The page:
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   by Jacob Solomon

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'They will confess their sins and the sins of their fathers, for the treachery in which they have betrayed Me, and for having behaved towards me in a contrary manner. [Therefore] I too will behave towards them in a contrary manner, and I will bring them into the land of their enemies… perhaps then their unfeeling heart will be humbled, and they will gain appeasement for their sins' (26:40-1).

So concludes the Tochacha - the words of rebuke G-d communicated through Moses, regarding what would eventually happen to the Israelites on abandoning the Torah in the Promised Land. However traditional Torah teaching promoting Vidui (confession to G-d) as an essential element of Teshuva (repentance) does not seem to fit into the above. The first part of the above quotation states that G-d will continue to punish the Israelites, even after they have acknowledged their wrong-doings and confessed them to the Almighty. Why does G-d respond by intensifying their persecution instead of accepting their Teshuva?

Though the principles of Teshuva are scattered in the Torah, they are presented in the most detailed form in Ezekiel 18. In the context of Teshuva, G-d communicates to the Prophet Ezekiel:

How can you say the following proverb on the Land of Israel: "Our fathers ate sour grapes and the children's teeth are on edge"? …Behold (says G-d) all souls are Mine. As the father's soul belongs to Me, so the son's soul belongs to Me. It is the soul that actually sins that shall die (Ez. 18:2,4).

These words open the lengthy communication on repentance by G-d to Ezekiel, finishing with the words which are quoted within the Amidah prayer for the Yom Kippur Neilah service: 'For (G-d) does not desire to impose death… if only he will return (do Teshuva), then he will live (Ez. 18:32).

The principle made explicit by Ezekiel is that of personal responsibility and personal accountability before G-d. A person cannot excuse his conduct by blaming his background - 'it's the way I was brought up'. Those 'sour grapes' do not serve as a refuge for unacceptable behavior.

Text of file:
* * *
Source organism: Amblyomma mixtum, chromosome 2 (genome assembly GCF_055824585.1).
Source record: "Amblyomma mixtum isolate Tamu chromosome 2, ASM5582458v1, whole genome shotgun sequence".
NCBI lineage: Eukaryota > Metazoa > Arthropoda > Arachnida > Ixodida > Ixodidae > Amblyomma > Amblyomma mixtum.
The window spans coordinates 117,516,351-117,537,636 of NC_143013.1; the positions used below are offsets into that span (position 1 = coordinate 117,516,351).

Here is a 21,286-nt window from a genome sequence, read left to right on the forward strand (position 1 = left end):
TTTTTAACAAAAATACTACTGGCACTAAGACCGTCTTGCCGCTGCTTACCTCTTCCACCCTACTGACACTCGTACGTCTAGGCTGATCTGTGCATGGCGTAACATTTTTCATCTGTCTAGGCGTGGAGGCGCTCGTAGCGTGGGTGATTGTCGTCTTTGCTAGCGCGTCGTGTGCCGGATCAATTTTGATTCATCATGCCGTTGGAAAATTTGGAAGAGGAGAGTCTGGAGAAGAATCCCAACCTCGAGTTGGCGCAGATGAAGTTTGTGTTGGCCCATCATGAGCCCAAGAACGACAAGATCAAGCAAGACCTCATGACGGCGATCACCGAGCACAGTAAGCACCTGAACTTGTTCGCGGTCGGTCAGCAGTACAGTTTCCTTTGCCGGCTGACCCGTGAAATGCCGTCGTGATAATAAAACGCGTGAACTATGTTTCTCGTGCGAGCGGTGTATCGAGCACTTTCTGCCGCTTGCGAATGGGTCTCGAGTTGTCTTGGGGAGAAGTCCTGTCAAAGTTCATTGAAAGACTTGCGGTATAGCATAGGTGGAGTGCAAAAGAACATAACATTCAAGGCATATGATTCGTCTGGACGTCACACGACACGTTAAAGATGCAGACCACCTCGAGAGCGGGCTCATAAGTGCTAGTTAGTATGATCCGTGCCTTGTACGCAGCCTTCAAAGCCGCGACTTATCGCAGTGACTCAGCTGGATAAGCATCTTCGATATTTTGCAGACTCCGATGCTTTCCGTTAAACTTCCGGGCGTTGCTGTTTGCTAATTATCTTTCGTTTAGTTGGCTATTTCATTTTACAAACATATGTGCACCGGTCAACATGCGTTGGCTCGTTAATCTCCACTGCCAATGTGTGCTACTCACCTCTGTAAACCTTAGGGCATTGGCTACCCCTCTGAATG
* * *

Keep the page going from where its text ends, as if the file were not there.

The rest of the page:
That idea gives us a new reading of the text. 'They will confess their sins and the sins of their fathers… for having behaved towards me in a contrary manner'. That confession is actually part of the sin in going contrary to G-d. For as they confess their own sins, they confess their fathers' sins. That implies blaming their upbringing for their own transgressions.

Such 'excuses', implies Ezekiel, are not repentance. They add insult to injury, by the sinner refusing to take responsibility for his faults, and shifting the blame onto someone else. Repenting on one side and blaming one's upbringing is like a person who 'ritually immerses himself for purification with a dead defiling creature in his hand'.

Thus, the Tochacha continues, only when the 'person becomes humble' (26:41) will G-d 'remember the Covenant with Jacob…' (26:42) His humility lies in taking full responsibility for his shortcomings by blaming no-one, but himself…

Written by Jacob Solomon. Tel 02 673 7998. E-mail: for any points you wish to raise and/or to join those that receive this Parasha sheet every week.

Parashiot from the First, Second, and Third Series may be viewed on the Shema Yisrael web-site:

Also by Jacob Solomon:
From the Prophets on the Haftara

Test Yourself - Questions and Answers


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